Becoming a Substitute

The process for becoming a substitute teacher is different for every school district.

My school district is unique in that it is HUGE. While many districts have around 3 to 15 schools, mine has around 120 schools with over 82,000 students spread out over an entire county. What this means for substituting is that the county must have a huge reservoir of sub teachers across the district to meet their needs.

That also means that substitutes are in demand at almost every school. It also means that the county is motivated to move the process as quickly as possible.

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Substitute Teaching: Week One

I’ll post on another day about the process of becoming a substitute teacher in my particular district. The only thing you really need to understand for this post is that there is basically no substitute training. The only “training” is legal requirements and watching a video about classroom management.

None of these things prepared me for my first day of substituting.

Parenthood

The only thing that really prepared me at all was: parenthood. I elected to sub at schools my children attend. That means that I already had a level of familiarity with the staff, the facilities, & the student body. This was especially important since they attend two very different schools. One is a typical elementary school. The other is an education center for kids with severe disabilities.

Teacher Assistant Subbing

I decided to start out as a Teacher Assistant (TA) sub to get my feet wet. Many schools have some sort of Para or TA that also needs substitutes. These positions can help you get used to a new school and classroom setting. It can also slowly introduce you to other staff around the school.

The positions typically pay a little less but lack the responsibility of a full teacher. Another challenge, is that TA positions are sometimes for special needs classrooms, which makes the pay seem too low for the required work. Sometimes it is, but those classes need subs just as much as the others do!

Special Education

Special education can be very intimidating. As a parent to a child with Autism Spectrum Disorder Level 3 (ASD3), which is the end of the spectrum which requires significant support, this was not a deterrent for me. The other deterrent is often the lack of teacher sub needs. A classroom may have 1 teacher with 2-4 assistants, and that assistant job pay is less desirable.Many subs go into special education (SpEd) settings with unreasonable expectations. I didn’t have this barrier.

Unfortunately, I found little to no resources anywhere on special needs/special education substituting. I’ll update more on this topic later.

If you want to sub SpEd, here are some quick tips:
1. Nobody needs your pity. Don’t waste your time (or theirs) feeling sad about their disabilities or needs.
2. Don’t be intimidated by bodily functions. Some kids drool, some need help toileting or changing diapers, & some need help feeding.
3. If you need help, just ask. Usually, the staff will guide you through everything, but don’t just stand around, ask where you should help.

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Ready for Autumn

I am ready for autumn. I’d love to pretend it’s because I love the changing of leaves (really, I think it’s depressing to see them all wither up and die) or because I enjoy cooler weather and shorter hours of sunlight (who doesn’t enjoy seasonal affective disorder). Really, I am just ready for the boys to go back to school!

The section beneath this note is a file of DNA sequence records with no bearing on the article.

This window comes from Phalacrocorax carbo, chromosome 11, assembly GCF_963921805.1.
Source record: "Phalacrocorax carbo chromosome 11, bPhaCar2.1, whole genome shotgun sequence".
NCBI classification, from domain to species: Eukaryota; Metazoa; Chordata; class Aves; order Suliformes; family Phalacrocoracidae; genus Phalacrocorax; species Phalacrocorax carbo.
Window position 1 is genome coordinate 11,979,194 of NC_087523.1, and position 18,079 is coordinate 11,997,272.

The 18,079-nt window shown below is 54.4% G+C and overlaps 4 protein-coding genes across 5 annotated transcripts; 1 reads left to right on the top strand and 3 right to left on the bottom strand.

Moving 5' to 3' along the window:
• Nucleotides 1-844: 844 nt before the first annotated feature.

Seriously, September…get here already!

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Work and Money: An Update

I have been working from home since January now and thought it was time for an update on that.

Unexpected Part-Timer

About a month ago, I was asked by my former company to work remotely for them (temporarily) while another admin was out on medical leave.  So, for the past 4 week, I have occasionally been reviewing/editing reports for them in the interim.  Depending on how long she is out, I will likely be helping them for another few weeks.  It’s a good way to get some extra money in my pocket this spring since I don’t know how much freelance work I will have time for once summer vacation kicks in around mid-June.

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The Intentionally Unemployed

Today marked my last day at the office.  I am now intentionally unemployed.  Considering I have been working almost 18 years straight, stopping work feels somewhat unnatural.

Even though I cleaned out my desk and turned in my key, it still feels a bit unreal to me.

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Quitting My Day Job: How to Make Money Working Out of Your Own Home

One question I’ve been asked is “What will you do all day when your kids are in school?”

Um, work.

A Different Kind of Work

Yes, I still plan to work. It’s just going to be a different KIND of work.

Unpaid work, for the most part, but for a couple years now, I have done freelance work in my meager spare time.  More spare time means more freelance time possible.

Most of MY freelance work is editing and writing academic papers.  It’s amazing how many people will pay you money to format their references into APA-format, correct their grammar, or ghostwrite their memoirs because they don’t have the time or skill to do so.

How to Make Money From Out of Your Own Home

Pretty much, I’ve learned that if you can do something not everyone else can (whether it’s sewing a costume, playing the oboe, dying hair, being home midday to care for pets, or creating spreadsheets) it is instantly a marketable skill.  The trick is finding people who need your skillset and are willing to pay a reasonable fee for it.

Here are ten websites to consider using for marketing your unique skills and talents online:

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